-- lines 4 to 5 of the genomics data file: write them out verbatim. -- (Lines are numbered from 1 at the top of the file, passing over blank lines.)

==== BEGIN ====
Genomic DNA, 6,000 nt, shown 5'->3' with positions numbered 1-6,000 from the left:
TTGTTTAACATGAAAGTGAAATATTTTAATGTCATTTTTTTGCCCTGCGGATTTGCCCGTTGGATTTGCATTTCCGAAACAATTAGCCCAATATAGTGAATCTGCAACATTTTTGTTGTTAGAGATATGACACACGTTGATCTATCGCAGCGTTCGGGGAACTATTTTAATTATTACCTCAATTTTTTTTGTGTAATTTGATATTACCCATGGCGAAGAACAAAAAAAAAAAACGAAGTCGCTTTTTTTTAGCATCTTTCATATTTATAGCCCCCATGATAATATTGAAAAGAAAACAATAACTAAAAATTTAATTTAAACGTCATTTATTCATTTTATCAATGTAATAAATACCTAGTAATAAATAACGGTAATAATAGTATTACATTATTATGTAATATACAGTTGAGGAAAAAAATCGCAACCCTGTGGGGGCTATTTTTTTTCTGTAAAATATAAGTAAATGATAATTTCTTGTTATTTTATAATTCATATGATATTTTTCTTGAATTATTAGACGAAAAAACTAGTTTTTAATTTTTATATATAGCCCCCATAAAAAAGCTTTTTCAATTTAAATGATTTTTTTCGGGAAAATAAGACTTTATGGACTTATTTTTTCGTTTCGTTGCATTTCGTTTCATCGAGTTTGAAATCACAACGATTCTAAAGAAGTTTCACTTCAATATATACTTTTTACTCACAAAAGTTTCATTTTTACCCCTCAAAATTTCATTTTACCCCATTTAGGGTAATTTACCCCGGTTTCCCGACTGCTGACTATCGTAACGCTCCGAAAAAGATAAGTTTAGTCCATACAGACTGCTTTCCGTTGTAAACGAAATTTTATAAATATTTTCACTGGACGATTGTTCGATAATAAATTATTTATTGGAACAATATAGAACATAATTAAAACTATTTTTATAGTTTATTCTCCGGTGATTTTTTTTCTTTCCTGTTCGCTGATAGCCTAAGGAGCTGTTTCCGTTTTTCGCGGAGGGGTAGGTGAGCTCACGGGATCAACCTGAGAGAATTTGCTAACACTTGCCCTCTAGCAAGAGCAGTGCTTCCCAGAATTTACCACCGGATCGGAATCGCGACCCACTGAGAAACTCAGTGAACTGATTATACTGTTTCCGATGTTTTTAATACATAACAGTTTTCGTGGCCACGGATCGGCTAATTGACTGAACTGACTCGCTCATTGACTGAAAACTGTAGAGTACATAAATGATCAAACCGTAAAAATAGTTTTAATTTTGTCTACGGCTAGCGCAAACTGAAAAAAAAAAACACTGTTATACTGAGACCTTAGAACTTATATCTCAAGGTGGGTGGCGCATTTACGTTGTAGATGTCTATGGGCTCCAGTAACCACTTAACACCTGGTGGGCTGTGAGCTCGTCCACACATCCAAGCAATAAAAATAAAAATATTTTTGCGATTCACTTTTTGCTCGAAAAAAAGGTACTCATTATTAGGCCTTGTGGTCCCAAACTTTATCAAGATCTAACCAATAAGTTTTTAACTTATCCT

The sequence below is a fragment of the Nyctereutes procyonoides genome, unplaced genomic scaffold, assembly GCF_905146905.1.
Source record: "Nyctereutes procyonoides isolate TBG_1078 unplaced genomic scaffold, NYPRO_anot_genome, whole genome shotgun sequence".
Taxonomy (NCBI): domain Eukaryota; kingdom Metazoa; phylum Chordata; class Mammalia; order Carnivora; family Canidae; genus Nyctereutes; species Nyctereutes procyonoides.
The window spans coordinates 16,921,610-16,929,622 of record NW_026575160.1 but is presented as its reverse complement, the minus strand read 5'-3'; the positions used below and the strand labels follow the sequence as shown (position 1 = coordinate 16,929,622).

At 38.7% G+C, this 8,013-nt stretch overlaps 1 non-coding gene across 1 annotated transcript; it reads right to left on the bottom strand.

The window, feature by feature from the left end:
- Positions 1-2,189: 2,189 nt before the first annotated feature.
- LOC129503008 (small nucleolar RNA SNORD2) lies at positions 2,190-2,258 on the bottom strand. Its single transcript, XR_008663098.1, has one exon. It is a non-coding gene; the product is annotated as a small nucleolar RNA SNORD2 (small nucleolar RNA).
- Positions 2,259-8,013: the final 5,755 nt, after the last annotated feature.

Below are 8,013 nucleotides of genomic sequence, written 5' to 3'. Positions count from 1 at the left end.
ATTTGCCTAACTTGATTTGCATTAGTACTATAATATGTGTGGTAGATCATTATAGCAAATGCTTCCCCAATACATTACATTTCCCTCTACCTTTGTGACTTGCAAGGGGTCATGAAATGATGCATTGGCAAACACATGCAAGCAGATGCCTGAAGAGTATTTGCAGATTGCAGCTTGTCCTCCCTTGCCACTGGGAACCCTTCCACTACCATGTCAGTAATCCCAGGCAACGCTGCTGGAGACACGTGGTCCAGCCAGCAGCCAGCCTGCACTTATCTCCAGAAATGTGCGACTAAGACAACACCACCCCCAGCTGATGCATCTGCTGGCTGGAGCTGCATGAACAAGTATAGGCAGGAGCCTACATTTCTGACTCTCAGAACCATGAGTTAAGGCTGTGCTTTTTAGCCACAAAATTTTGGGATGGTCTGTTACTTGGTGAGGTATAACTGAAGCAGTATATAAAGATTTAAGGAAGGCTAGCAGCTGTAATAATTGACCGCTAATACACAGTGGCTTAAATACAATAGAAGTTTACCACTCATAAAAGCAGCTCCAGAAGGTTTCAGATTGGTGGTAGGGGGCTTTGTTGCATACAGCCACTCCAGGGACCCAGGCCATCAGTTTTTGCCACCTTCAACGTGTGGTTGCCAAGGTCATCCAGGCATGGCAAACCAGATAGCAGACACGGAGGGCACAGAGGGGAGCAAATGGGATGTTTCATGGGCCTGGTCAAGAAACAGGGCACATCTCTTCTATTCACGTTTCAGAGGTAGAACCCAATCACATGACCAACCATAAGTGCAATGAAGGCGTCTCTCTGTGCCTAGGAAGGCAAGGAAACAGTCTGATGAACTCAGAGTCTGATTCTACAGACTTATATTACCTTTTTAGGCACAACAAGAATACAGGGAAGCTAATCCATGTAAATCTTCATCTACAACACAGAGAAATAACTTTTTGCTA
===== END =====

Source record: "Nyctereutes procyonoides isolate TBG_1078 unplaced genomic scaffold, NYPRO_anot_genome, whole genome shotgun sequence".
Taxonomy (NCBI): domain Eukaryota; kingdom Metazoa; phylum Chordata; class Mammalia; order Carnivora; family Canidae; genus Nyctereutes; species Nyctereutes procyonoides.